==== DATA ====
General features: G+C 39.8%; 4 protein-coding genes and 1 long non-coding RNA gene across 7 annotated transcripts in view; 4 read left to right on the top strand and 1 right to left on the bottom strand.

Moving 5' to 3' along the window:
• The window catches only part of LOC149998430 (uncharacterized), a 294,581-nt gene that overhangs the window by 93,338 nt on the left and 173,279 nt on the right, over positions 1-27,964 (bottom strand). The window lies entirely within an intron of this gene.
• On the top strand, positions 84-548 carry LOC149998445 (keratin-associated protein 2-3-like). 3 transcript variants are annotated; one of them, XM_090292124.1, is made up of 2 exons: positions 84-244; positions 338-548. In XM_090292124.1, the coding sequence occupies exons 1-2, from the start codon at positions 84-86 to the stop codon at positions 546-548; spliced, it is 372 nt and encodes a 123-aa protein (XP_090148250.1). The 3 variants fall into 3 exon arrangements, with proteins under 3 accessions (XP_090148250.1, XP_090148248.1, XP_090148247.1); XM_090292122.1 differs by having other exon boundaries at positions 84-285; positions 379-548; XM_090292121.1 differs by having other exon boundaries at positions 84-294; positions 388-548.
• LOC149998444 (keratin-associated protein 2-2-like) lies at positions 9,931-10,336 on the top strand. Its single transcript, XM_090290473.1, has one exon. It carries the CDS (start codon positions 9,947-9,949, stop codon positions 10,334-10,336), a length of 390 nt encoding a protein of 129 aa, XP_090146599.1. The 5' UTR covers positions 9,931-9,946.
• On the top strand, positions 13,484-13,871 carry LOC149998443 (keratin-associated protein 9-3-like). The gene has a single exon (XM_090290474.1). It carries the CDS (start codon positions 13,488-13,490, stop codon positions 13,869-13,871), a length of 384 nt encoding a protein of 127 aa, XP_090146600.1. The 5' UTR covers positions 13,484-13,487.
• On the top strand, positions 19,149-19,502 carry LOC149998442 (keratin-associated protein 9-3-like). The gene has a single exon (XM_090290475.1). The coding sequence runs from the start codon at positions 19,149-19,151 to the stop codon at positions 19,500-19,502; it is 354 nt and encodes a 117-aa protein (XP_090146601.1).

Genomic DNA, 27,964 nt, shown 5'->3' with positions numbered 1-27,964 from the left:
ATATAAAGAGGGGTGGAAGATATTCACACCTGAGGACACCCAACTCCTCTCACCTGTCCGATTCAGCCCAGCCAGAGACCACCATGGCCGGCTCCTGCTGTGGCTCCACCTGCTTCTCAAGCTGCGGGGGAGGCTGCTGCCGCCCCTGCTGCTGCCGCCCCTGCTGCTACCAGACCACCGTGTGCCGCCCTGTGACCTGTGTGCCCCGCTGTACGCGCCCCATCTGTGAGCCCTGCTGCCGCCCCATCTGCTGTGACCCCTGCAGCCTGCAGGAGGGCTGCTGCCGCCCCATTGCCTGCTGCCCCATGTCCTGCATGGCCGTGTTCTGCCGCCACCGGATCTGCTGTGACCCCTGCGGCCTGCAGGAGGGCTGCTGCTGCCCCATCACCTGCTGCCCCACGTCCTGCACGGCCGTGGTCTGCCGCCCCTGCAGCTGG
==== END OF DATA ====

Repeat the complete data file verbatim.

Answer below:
General features: G+C 39.8%; 4 protein-coding genes and 1 long non-coding RNA gene across 7 annotated transcripts in view; 4 read left to right on the top strand and 1 right to left on the bottom strand.

Moving 5' to 3' along the window:
• The window catches only part of LOC149998430 (uncharacterized), a 294,581-nt gene that overhangs the window by 93,338 nt on the left and 173,279 nt on the right, over positions 1-27,964 (bottom strand). The window lies entirely within an intron of this gene.
• On the top strand, positions 84-548 carry LOC149998445 (keratin-associated protein 2-3-like). 3 transcript variants are annotated; one of them, XM_090292124.1, is made up of 2 exons: positions 84-244; positions 338-548. In XM_090292124.1, the coding sequence occupies exons 1-2, from the start codon at positions 84-86 to the stop codon at positions 546-548; spliced, it is 372 nt and encodes a 123-aa protein (XP_090148250.1). The 3 variants fall into 3 exon arrangements, with proteins under 3 accessions (XP_090148250.1, XP_090148248.1, XP_090148247.1); XM_090292122.1 differs by having other exon boundaries at positions 84-285; positions 379-548; XM_090292121.1 differs by having other exon boundaries at positions 84-294; positions 388-548.
• LOC149998444 (keratin-associated protein 2-2-like) lies at positions 9,931-10,336 on the top strand. Its single transcript, XM_090290473.1, has one exon. It carries the CDS (start codon positions 9,947-9,949, stop codon positions 10,334-10,336), a length of 390 nt encoding a protein of 129 aa, XP_090146599.1. The 5' UTR covers positions 9,931-9,946.
• On the top strand, positions 13,484-13,871 carry LOC149998443 (keratin-associated protein 9-3-like). The gene has a single exon (XM_090290474.1). It carries the CDS (start codon positions 13,488-13,490, stop codon positions 13,869-13,871), a length of 384 nt encoding a protein of 127 aa, XP_090146600.1. The 5' UTR covers positions 13,484-13,487.
• On the top strand, positions 19,149-19,502 carry LOC149998442 (keratin-associated protein 9-3-like). The gene has a single exon (XM_090290475.1). The coding sequence runs from the start codon at positions 19,149-19,151 to the stop codon at positions 19,500-19,502; it is 354 nt and encodes a 117-aa protein (XP_090146601.1).

Genomic DNA, 27,964 nt, shown 5'->3' with positions numbered 1-27,964 from the left:
ATATAAAGAGGGGTGGAAGATATTCACACCTGAGGACACCCAACTCCTCTCACCTGTCCGATTCAGCCCAGCCAGAGACCACCATGGCCGGCTCCTGCTGTGGCTCCACCTGCTTCTCAAGCTGCGGGGGAGGCTGCTGCCGCCCCTGCTGCTGCCGCCCCTGCTGCTACCAGACCACCGTGTGCCGCCCTGTGACCTGTGTGCCCCGCTGTACGCGCCCCATCTGTGAGCCCTGCTGCCGCCCCATCTGCTGTGACCCCTGCAGCCTGCAGGAGGGCTGCTGCCGCCCCATTGCCTGCTGCCCCATGTCCTGCATGGCCGTGTTCTGCCGCCACCGGATCTGCTGTGACCCCTGCGGCCTGCAGGAGGGCTGCTGCTGCCCCATCACCTGCTGCCCCACGTCCTGCACGGCCGTGGTCTGCCGCCCCTGCAGCTGG